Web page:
How The Halo Effect Makes You Biased
Think about the last time you made a decision about a person you barely knew. Whether romantic, professional, political, or in passing. What made you think you did or did not like that person, or that they were or were not worth hiring or voting for? Now, think about why you made that decision. What was the hard evidence that supported your choice? If you’re like most of us, you probably didn’t have any. You just got a feeling. But what was behind that feeling?
We’d all like to think we don’t let any underlying prejudices influence us. Phil Rosenzweig’s The Halo Effect shows that a lot of our daily lives run on subtle assumptions that we don’t always realize we’re making. Rosenzweig explains why our brains often take the easiest route to a conclusion. We can put a stop to biased thinking for good if we want to achieve a more accurate and fair world view he says. If you have a minute, check out the video above for a fun, speedy explanation of how the halo effect works. If you have a few more minutes to spare, you can check out the key insights from this title on Blinkist.
The Halo Effect
The Halo Effect
- 13 min reading time
- 11.3k reads
- audio version available
But first, a definition of bias
Before we go any further into investigating the muddy sources of our assumptions, it’s important to clarify the meaning of bias. The definition of bias is simply a personal preference for something we value, and a preference against something which we don’t value.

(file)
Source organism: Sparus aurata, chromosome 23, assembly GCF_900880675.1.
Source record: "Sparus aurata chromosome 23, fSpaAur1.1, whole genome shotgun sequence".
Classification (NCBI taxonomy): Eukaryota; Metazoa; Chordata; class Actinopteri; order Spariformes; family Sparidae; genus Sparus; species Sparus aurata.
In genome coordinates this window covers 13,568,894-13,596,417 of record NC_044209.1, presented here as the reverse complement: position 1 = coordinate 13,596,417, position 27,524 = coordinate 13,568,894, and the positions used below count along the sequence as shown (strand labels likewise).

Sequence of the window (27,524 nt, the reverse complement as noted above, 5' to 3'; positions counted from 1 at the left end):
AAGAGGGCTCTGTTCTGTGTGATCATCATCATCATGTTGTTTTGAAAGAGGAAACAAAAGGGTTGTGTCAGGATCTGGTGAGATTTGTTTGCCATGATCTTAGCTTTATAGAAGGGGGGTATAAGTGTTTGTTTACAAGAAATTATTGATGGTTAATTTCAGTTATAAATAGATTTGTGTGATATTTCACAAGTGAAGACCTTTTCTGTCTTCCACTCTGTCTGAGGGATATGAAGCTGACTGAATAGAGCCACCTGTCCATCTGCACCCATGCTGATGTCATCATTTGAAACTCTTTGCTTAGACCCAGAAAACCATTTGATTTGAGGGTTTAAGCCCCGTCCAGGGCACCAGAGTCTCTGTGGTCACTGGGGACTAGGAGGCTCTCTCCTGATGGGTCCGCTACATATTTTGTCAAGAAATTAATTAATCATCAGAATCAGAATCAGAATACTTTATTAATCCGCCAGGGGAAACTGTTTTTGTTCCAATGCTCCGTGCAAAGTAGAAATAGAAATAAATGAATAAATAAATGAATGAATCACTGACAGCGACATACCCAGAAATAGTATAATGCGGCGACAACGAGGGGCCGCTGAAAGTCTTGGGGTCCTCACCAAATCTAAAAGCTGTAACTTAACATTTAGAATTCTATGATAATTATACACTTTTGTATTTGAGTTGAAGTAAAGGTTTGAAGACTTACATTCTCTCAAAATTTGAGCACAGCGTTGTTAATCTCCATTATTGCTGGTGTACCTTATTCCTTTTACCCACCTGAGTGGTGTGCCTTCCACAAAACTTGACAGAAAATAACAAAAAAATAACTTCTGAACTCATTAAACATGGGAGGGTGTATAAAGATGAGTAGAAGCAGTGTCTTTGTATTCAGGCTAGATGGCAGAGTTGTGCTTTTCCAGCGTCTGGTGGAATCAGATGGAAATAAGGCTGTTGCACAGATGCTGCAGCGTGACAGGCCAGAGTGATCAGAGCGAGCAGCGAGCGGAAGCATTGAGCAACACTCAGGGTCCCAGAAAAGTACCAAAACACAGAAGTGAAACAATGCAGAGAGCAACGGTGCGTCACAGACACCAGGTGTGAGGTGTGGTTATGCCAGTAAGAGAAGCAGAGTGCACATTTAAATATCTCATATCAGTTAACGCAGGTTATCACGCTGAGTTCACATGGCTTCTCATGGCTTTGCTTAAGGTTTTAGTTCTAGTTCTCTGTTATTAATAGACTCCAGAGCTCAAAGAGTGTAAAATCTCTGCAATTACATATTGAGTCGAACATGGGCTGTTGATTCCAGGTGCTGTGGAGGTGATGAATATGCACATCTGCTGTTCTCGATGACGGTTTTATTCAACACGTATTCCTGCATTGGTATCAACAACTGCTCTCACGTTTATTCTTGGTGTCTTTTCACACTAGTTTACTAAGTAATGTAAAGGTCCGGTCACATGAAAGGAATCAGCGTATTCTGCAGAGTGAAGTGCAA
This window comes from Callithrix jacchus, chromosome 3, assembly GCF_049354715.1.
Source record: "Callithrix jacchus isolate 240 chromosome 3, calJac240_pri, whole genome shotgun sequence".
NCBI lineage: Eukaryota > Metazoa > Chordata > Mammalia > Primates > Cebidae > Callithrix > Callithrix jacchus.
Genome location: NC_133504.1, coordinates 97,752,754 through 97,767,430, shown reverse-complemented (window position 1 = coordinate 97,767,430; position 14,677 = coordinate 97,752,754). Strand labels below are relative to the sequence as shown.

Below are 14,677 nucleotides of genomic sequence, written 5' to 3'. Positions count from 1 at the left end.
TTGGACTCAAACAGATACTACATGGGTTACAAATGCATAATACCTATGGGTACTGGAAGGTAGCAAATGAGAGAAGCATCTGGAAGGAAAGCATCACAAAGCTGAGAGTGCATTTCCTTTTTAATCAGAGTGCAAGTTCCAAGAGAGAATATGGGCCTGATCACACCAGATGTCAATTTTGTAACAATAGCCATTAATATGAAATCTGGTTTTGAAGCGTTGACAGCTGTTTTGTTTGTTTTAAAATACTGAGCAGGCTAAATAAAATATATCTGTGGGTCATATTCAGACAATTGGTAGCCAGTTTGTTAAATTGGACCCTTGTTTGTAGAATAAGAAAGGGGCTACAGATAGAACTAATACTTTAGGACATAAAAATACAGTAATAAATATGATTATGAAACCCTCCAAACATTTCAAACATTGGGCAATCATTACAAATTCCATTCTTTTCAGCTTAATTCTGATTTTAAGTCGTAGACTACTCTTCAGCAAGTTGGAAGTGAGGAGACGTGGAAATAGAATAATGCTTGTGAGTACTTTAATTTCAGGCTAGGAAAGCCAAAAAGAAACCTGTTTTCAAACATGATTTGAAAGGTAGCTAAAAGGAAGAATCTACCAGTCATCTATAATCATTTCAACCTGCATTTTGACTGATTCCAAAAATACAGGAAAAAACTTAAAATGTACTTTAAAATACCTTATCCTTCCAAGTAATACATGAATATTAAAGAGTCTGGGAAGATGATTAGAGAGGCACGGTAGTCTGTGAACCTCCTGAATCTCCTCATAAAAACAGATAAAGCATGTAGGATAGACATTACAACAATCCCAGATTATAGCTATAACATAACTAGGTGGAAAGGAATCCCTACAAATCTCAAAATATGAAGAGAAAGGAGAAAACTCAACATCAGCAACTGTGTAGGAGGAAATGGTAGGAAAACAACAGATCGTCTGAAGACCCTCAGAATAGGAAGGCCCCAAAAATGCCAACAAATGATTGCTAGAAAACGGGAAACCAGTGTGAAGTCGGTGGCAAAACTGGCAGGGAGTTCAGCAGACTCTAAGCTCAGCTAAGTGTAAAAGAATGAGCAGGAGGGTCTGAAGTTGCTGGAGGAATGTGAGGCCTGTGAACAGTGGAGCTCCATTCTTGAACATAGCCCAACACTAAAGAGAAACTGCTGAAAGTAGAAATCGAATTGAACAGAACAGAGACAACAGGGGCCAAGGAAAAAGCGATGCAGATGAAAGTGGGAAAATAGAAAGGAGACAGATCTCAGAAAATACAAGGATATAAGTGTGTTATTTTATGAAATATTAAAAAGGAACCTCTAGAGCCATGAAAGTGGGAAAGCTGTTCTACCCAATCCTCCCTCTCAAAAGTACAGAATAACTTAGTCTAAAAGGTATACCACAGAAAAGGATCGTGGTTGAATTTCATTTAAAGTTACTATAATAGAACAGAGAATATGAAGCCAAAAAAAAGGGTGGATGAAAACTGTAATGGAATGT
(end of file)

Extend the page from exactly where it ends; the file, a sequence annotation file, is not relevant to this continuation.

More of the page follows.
Taking this a little further, a cognitive bias is an umbrella term for a number of different systematic patterns of deviation from norm or rationality in judgment.
Confirmation bias, which comes under the umbrella of cognitive bias, is when we tend to assume ambiguous information based upon the concrete information available to us. It’s this confirmation bias that leads many of us to, albeit unwittingly, experience the halo effect.
Human brains love confirmation bias
The Halo Effect by Phil Rosenzweig looks at the phenomenon of confirmation bias, and how our brains respond to conflicting or contrasting pieces of information. What the author finds is that rather than try to make sense of two seemingly opposing pieces of information, humans favor confirmation bias. That’s when the information they choose to believe in confirms previously held beliefs or biases. The reason we do this, Rosenzweig states, is because subconsciously we are trying to avoid a mental state called cognitive dissonance. Cognitive dissonance is when the brain must house two inconsistent thoughts or beliefs about the same thing at the same time. Put simply, our brains don’t like doing this and seek consistency instead.
“Cognitive dissonance is a mental state characterized by inconsistent thoughts or beliefs.”
To find the consistency we crave we often blend features together. This is known as the halo effect. For example, you might meet someone and think: “John seems happy therefore he is also successful.” But although you may deduce from the evidence around you that John is happy, you are making an assumption. Based on that happiness you assume that John is also successful. As the example demonstrates, this kind of feature blending or halo effect leads to false assessments about the world around us. Essentially, assuming ambiguous information based upon the concrete information available leads to inaccurate results.